Nick Taylor wasn’t always cool, calm and collected in front of crowds. In fact, when his music journey began in high school, he often auditioned for solos in his musical theater class sitting under a desk facing the wall. But his rich voice couldn’t stay hidden for long. He was accepted into the prestigious voice program at the University of North Texas in Denton. His journey eventually led him to Austin, “The Live Music Capital of the World,” where he is now pursuing his musical dream.
360°Sound: How long have you been singing and playing guitar?
Nick Taylor: I went to college to study music, but that didn’t last long. I didn’t really fit into the academic music scene, but it was still my passion. I took the extra time I had after switching majors to teach myself guitar with the hope that someday, I would be able to write my own songs.
What made you decide to dive into the Americana genre?
I got really into folk and Americana music when I was in college. Some friends introduced me to a handful of artists, and I started down this never-ending path of new artist discovery in the genre. I really liked the stripped-down, raw feel of just a guitar and a voice. Something about it seemed truer and more accessible to me than other genres I had been exposed to, like Texas country, bluegrass, and jazz. That’s not to say I don’t still really enjoy other genres of music— there was just something about folk and Americana that I connected with at the time and still do. When I started singing, it was mostly jazz, and that’s actually what I studied for a short while in college. But when I finally started writing, I think it was always in the folk and Americana vein.
How old were you when you wrote your first song, and when did you first write one you felt really represented you as an artist?
I didn’t write my first full song until I was 25. It took me awhile to find my voice as a writer. There are a lot of quarter-songs and one-liners sitting in notebooks and memos from years of trying to figure out what I wanted to write about and how to express what I was feeling in a way I felt good about. Once I finished that first song, though, that was it. I felt like I had finally found my voice as a writer, and since then, it’s been a lot easier for me to write songs that I feel represent me well.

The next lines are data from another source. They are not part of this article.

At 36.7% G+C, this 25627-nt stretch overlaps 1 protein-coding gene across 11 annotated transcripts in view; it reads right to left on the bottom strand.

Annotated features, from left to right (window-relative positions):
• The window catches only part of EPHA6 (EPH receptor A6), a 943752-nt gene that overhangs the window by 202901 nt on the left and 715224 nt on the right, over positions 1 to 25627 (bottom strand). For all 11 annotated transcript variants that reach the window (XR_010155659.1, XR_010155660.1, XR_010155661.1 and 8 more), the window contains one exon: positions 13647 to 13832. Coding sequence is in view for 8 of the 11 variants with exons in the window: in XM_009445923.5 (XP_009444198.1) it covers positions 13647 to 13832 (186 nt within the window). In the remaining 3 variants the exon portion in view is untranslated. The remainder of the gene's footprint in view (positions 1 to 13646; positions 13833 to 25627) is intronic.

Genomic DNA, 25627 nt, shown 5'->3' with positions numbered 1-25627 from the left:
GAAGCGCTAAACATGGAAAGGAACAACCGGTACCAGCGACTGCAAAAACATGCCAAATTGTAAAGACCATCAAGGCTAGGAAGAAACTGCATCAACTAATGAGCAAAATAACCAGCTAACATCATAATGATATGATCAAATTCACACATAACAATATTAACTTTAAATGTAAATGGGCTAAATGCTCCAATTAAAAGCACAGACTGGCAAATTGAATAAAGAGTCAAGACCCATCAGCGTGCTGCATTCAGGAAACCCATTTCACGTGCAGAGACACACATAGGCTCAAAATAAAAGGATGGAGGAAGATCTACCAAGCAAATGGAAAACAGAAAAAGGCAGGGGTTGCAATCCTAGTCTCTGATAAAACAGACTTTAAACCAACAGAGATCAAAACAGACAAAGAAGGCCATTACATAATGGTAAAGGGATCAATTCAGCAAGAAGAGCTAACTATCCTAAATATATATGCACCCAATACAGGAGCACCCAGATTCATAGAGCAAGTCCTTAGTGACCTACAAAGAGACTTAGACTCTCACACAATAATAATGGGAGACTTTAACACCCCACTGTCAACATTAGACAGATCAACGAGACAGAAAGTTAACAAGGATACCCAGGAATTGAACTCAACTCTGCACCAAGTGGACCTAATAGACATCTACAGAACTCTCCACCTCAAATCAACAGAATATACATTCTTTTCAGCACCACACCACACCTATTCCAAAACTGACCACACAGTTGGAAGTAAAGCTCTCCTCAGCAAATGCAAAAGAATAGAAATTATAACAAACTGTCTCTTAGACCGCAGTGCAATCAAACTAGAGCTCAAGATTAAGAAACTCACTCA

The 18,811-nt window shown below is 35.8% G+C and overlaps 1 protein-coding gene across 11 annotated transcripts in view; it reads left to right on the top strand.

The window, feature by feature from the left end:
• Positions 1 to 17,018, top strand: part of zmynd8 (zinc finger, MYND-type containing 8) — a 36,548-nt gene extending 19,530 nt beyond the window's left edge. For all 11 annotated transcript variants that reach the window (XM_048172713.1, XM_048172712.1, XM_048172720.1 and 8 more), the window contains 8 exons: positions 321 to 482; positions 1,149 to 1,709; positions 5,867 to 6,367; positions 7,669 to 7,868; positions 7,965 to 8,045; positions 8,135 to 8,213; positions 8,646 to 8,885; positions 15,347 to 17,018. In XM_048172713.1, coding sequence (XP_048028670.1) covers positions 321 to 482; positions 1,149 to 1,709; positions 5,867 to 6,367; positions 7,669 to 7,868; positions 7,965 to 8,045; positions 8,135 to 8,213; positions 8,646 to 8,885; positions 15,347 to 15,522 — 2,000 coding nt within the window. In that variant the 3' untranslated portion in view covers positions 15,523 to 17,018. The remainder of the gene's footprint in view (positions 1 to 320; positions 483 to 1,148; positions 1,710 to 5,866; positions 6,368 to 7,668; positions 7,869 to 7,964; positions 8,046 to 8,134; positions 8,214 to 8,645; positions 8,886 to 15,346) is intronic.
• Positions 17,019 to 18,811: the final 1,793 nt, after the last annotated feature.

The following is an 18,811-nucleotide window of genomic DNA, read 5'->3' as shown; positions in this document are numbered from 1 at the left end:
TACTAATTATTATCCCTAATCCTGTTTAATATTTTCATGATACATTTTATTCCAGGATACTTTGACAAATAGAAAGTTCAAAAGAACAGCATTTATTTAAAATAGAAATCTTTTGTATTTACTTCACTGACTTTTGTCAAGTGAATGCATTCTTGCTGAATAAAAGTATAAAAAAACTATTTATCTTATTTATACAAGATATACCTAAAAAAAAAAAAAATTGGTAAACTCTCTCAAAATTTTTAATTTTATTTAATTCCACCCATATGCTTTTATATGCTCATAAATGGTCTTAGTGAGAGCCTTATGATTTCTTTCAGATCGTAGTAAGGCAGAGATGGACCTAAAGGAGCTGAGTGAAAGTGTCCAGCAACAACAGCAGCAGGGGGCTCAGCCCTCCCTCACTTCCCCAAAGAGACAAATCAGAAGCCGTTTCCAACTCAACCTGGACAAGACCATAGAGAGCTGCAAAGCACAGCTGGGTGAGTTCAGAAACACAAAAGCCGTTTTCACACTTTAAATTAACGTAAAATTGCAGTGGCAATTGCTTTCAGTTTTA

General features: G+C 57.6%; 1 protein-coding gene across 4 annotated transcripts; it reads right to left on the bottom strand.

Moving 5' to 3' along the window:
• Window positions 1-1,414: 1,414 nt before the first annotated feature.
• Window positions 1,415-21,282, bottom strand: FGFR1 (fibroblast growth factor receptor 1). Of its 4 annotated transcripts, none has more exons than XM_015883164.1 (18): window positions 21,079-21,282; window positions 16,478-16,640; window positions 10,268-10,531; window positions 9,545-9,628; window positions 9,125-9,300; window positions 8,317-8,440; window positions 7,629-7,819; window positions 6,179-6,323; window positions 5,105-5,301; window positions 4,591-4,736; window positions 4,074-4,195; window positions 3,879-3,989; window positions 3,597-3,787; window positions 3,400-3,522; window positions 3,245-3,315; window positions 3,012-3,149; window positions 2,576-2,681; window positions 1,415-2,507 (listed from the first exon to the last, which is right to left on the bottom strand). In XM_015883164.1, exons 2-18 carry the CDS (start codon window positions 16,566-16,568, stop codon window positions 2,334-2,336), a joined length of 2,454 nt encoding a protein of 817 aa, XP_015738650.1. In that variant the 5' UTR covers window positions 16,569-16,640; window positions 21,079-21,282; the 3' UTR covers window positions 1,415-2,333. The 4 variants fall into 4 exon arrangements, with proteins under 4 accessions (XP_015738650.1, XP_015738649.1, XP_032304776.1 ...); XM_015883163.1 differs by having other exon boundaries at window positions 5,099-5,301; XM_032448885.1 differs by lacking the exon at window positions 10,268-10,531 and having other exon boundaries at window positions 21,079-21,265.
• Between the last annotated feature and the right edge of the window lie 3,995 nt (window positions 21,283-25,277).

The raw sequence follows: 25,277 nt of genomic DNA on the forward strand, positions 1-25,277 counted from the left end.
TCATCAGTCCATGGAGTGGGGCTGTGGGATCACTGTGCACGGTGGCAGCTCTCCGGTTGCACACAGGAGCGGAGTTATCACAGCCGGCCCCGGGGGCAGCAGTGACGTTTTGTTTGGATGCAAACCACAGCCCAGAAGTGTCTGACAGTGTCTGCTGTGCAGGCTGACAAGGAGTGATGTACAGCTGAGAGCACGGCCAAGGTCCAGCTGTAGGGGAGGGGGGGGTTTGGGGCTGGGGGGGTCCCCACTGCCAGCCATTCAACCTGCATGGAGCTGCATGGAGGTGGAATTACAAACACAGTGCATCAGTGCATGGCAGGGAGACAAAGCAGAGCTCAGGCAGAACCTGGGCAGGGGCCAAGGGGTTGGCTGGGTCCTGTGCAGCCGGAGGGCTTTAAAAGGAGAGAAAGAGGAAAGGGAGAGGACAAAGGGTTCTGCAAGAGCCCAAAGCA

Tell me about recording your first EP, Family Tree. What was the process like?
At the time, I had been wanting to record a few songs professionally so I had something concrete to show booking agents, but what ended up happening was a lot more exciting than I could have hoped for. I was introduced to Nick Diaz (aka Buenos Diaz), another Austin-based musician, at a show in East Austin in late 2019. I learned he had a studio just down the road, so we exchanged numbers to link up and discuss the process later in the week. We scheduled everything over drinks a few days later, and I went to his studio to record my songs shortly after.
The whole process went really smoothly, and I think the songs were all recorded in just an hour or so. Nick even did all the mixing for me. Later that week, he offered to connect me with someone to master the songs and even suggested a release show. He set all that up as well. I owe him a lot. None of this would have happened if he hadn’t helped me in all the ways he did. What started as a simple need for recorded material turned into a full EP, mixed and mastered, and a release show. Like I said before, the whole process was just really exciting for me. I couldn’t be more grateful for that opportunity.
What do you like most about performing?
The connection with the audience. It’s the same feeling I got when I heard live music for the first time. There’s a force in music that seems to connect everyone in the room and when you’re a part of it, it’s intoxicating. It’s a type of connection I think you don’t get from many other things in life. It is unique.
You had some shows lined up for South by Southwest this year, but 2020 unfortunately had other plans. How did you continue to harness your creativity in quarantine?
It’s been really hard, honestly. However, I was given some good advice early on in my music journey: learn how to be told ‘no.’ That’s basically what happened this year — the universe slapped my live music prospects with a huge ‘no.’ So, it’s been a good lesson in taking a step back and doing what I can in the meantime. That’s mostly been practicing. I have a lot more time on my hands to practice and learn these days, and though my writing productivity has slowed a little, you’d be surprised how much creativity you can pull out of the corner of a one-bedroom apartment.
Tell me about what’s next. Will you record another EP or a full album? Do you see yourself working with other artists or having features on your next release?
The next step is live shows once everything is back to normal again, whenever that is. After that, I’ll probably put a few singles out and eventually a full album, ideally with a full band. I think collaborations can be fun and produce some interesting work. I don’t know for sure if that will happen on the next release, but I’m up for it!
Stream Nick’s Family Tree EP on Spotify. It’s also available on Napster and other streaming platforms.